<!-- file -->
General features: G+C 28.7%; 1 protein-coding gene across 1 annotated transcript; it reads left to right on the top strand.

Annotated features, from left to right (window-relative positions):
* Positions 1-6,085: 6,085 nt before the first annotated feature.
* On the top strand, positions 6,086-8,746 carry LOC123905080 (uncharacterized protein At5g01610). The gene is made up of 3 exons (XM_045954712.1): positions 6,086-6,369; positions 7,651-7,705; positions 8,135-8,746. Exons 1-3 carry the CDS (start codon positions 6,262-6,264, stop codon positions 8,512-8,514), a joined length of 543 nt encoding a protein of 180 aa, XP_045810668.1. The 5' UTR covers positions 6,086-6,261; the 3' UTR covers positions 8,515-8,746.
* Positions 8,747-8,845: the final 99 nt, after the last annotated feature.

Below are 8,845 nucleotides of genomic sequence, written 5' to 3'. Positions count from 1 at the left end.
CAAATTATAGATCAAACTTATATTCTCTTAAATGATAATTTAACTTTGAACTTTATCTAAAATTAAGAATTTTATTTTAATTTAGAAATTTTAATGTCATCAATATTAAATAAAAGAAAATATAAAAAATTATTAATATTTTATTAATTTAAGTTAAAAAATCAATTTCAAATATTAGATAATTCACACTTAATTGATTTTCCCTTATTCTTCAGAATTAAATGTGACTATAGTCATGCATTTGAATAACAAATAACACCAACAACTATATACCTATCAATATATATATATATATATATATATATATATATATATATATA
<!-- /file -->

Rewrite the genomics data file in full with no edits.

General features: G+C 28.7%; 1 protein-coding gene across 1 annotated transcript; it reads left to right on the top strand.

Annotated features, from left to right (window-relative positions):
* Positions 1-6,085: 6,085 nt before the first annotated feature.
* On the top strand, positions 6,086-8,746 carry LOC123905080 (uncharacterized protein At5g01610). The gene is made up of 3 exons (XM_045954712.1): positions 6,086-6,369; positions 7,651-7,705; positions 8,135-8,746. Exons 1-3 carry the CDS (start codon positions 6,262-6,264, stop codon positions 8,512-8,514), a joined length of 543 nt encoding a protein of 180 aa, XP_045810668.1. The 5' UTR covers positions 6,086-6,261; the 3' UTR covers positions 8,515-8,746.
* Positions 8,747-8,845: the final 99 nt, after the last annotated feature.

Below are 8,845 nucleotides of genomic sequence, written 5' to 3'. Positions count from 1 at the left end.
CAAATTATAGATCAAACTTATATTCTCTTAAATGATAATTTAACTTTGAACTTTATCTAAAATTAAGAATTTTATTTTAATTTAGAAATTTTAATGTCATCAATATTAAATAAAAGAAAATATAAAAAATTATTAATATTTTATTAATTTAAGTTAAAAAATCAATTTCAAATATTAGATAATTCACACTTAATTGATTTTCCCTTATTCTTCAGAATTAAATGTGACTATAGTCATGCATTTGAATAACAAATAACACCAACAACTATATACCTATCAATATATATATATATATATATATATATATATATATATATATA